Maternal deep-sea octopus tends its eggs for over four years
If someone were to create an award for "mother of the year" in the animal kingdom, a remarkably dedicated eight-limbed mum from the dark and frigid depths of the Pacific Ocean might be a strong contender.
Scientists described how the female of an octopus species that dwells about 1.5km below the sea surface spends about 4½ years brooding her eggs, protecting them vigilantly until they hatch while forgoing any food for herself.
It is the longest known egg-brooding period for any animal, they wrote in the scientific journal PLOS ONE.
The scientists used a remote-controlled submarine to monitor the deep-sea species, called Graneledone boreopacifica, off the coast of central California.
They tracked one female, recognisable by its distinctive scars, that clung to a vertical rock face near the floor of a canyon about 1,400 metres under the surface, keeping the roughly 160 translucent eggs free of debris and silt and chasing off predators.
This mother octopus never left the oblong eggs and was never seen eating anything. The octopus progressively lost weight and its skin became pale and loose. The researchers monitored the octopus during 18 dives over 53 months.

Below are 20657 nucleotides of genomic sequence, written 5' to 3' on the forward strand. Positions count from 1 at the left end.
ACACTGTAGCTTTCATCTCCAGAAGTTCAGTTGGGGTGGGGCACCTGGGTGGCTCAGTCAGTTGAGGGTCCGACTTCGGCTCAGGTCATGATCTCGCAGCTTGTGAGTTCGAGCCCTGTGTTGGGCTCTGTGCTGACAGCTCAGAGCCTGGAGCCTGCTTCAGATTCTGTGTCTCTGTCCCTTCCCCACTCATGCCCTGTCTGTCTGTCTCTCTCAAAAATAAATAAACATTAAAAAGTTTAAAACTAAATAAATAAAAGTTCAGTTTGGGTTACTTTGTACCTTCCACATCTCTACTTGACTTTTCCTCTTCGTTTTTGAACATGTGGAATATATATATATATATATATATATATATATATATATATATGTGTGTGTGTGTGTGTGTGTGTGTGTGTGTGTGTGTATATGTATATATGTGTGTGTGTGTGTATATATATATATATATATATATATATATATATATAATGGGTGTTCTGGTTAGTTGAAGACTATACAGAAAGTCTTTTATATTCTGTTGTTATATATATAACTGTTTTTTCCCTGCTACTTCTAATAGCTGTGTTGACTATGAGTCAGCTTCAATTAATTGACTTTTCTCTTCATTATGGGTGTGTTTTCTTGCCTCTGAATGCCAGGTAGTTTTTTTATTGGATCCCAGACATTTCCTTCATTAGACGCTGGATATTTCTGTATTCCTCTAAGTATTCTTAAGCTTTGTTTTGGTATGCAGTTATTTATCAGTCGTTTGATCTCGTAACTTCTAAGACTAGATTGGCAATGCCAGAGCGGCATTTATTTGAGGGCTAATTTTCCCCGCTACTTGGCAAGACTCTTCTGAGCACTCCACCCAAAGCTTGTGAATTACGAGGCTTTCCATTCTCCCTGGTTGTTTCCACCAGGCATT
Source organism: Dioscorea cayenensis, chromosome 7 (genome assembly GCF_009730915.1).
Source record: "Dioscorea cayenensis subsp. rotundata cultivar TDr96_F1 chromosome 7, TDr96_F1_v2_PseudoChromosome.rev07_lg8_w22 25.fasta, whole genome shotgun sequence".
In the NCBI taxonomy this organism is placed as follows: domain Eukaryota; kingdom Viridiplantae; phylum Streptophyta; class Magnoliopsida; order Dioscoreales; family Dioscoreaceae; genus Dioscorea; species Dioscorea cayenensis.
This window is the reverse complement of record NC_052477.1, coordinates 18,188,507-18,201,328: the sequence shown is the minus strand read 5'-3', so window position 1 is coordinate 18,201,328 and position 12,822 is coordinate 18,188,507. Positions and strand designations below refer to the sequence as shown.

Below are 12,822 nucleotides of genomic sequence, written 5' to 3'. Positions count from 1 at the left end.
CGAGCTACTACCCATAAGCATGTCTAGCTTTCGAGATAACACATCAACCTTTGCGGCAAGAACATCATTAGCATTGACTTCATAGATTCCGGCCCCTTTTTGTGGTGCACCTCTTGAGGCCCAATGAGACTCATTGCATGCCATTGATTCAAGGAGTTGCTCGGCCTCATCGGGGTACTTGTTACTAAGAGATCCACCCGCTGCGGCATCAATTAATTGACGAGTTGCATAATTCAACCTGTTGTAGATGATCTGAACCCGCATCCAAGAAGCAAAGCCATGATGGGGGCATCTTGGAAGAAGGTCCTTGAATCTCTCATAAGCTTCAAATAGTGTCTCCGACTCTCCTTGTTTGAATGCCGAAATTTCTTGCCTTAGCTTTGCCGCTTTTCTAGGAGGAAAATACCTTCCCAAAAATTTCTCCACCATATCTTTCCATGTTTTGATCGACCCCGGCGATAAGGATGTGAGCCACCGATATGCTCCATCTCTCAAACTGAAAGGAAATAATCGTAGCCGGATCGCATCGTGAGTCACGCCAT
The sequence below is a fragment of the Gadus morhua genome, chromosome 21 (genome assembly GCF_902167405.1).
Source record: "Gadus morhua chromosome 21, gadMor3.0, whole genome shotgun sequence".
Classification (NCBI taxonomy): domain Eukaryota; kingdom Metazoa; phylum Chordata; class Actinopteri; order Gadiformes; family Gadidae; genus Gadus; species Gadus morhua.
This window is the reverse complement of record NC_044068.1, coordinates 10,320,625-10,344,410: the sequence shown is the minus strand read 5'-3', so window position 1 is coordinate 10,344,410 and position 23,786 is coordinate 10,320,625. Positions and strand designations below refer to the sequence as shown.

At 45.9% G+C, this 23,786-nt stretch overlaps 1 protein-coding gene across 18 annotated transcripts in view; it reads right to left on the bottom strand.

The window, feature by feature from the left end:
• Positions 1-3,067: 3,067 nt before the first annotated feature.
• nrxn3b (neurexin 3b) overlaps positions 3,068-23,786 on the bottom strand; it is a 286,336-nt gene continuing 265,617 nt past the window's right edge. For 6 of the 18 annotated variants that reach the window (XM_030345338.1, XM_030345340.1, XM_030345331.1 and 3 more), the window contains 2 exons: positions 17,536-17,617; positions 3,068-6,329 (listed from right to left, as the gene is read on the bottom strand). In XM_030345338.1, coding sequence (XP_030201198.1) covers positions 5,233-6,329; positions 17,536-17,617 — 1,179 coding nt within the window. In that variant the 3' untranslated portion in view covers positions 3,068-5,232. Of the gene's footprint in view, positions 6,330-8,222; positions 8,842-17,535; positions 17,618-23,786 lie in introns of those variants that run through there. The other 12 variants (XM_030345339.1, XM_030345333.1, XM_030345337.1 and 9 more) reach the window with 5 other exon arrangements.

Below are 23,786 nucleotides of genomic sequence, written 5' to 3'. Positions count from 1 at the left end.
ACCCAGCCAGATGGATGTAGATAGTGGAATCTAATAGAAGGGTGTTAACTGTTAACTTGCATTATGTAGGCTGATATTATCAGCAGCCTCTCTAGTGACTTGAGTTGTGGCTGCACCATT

Bruce Robison, a deep sea ecologist at the Monterey Bay Aquarium Research Institute in Moss Landing, California, said this species exhibits an extremely powerful maternal instinct.
"It's extraordinary, amazing. We're still astonished ourselves by what we saw," Robison said.
Most octopus females lay a single set of eggs and die shortly after their offspring hatch. The newborn of this species are no helpless babies. The long brooding period enables the hatchlings to come out of their eggs uniquely capable of survival, emerging as fully developed miniature adults able to capture small prey.
At this tremendous depth, there is no sunlight - the only light comes from bioluminescent sea creatures - and it is very cold at 3 degrees Celsius.
During the brooding period, the mother octopus seemed to focus exclusively on the welfare of the eggs.
"She was protecting her eggs from predators, and they are abundant. There are fish and crabs and all sorts of critters that would love to get in there and eat those eggs. So she was pushing them away when they approached her," Robison said.
"She was also keeping the eggs free from sediment and was ventilating them by pushing water across them for oxygen exchangem ... taking care of them."
This species measures about 40cm long and is pale purple with a mottled skin texture. It eats crabs, shrimp, snails and "pretty near anything they can catch," Robison said.